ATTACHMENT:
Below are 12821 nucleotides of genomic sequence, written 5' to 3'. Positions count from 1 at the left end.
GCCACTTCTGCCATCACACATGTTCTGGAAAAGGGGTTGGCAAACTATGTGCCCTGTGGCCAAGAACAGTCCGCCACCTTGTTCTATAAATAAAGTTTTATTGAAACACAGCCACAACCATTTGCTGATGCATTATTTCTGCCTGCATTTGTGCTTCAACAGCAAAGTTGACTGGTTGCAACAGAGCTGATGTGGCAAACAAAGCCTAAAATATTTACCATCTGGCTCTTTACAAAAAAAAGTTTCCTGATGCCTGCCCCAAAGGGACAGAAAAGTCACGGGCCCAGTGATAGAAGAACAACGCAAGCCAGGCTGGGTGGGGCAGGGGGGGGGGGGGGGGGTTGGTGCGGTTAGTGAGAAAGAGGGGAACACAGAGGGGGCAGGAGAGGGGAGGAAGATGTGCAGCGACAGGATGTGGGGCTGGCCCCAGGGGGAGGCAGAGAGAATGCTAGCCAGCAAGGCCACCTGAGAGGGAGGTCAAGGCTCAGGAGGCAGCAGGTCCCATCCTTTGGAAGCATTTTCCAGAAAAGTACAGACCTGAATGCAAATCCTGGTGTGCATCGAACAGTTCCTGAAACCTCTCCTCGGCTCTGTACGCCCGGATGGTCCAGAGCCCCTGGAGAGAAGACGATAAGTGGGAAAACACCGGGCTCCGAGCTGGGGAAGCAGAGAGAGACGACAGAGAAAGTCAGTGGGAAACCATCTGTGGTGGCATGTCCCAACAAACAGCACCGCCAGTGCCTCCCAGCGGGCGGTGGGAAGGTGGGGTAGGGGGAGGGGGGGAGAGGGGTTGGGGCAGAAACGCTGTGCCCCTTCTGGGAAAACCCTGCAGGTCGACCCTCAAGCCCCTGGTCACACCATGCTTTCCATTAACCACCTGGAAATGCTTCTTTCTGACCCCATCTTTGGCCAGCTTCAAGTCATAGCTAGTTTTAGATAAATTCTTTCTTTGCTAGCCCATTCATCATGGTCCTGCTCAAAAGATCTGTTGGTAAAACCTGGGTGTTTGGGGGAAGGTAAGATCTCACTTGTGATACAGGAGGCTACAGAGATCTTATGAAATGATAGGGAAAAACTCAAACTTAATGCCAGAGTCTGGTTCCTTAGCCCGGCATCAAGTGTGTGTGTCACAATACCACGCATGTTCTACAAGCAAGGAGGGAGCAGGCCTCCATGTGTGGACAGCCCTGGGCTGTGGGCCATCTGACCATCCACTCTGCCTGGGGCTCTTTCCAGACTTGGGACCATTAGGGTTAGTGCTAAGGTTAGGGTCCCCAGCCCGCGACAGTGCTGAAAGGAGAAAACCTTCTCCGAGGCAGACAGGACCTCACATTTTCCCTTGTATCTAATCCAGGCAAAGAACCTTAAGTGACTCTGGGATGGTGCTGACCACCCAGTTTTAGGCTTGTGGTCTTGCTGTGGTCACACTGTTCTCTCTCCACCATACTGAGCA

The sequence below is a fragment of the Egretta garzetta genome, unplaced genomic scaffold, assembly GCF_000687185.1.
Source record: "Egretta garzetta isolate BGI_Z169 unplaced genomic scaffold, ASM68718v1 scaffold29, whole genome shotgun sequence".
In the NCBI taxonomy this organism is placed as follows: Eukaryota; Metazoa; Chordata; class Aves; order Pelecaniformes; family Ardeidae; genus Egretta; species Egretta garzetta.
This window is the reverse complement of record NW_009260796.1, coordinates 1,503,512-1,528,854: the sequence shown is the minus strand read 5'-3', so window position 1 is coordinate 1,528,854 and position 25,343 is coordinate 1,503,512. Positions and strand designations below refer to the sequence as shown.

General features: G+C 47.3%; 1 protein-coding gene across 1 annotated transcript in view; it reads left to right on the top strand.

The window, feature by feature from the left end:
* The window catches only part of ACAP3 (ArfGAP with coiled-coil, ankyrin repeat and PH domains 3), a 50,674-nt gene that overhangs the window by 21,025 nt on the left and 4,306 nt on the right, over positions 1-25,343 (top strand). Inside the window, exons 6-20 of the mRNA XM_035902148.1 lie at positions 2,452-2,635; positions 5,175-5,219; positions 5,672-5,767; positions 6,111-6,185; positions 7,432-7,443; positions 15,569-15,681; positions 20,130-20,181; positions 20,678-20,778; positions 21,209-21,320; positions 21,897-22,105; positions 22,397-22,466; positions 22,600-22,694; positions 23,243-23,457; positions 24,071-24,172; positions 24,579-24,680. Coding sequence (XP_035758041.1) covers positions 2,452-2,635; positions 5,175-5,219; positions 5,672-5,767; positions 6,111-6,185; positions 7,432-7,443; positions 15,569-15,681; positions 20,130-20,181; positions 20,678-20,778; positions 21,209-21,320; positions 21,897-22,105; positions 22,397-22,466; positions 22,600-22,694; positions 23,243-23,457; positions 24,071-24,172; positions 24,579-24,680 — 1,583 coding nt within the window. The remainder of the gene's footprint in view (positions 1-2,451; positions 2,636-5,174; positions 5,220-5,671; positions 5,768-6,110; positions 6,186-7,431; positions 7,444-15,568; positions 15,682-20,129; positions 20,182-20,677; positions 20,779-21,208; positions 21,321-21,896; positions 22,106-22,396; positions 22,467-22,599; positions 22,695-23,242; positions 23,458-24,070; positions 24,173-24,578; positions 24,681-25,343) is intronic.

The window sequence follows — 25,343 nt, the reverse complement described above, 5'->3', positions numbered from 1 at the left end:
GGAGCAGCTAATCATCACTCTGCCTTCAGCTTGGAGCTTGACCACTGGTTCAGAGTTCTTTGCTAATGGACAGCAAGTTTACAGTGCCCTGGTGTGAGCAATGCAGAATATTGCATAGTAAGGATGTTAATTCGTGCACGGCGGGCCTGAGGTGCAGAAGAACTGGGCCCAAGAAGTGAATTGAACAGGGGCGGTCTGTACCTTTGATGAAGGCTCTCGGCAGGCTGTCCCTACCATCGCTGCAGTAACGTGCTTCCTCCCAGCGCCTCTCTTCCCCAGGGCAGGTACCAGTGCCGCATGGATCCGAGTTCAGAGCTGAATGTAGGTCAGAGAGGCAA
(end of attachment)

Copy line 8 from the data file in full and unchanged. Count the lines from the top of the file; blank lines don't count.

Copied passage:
The window, feature by feature from the left end: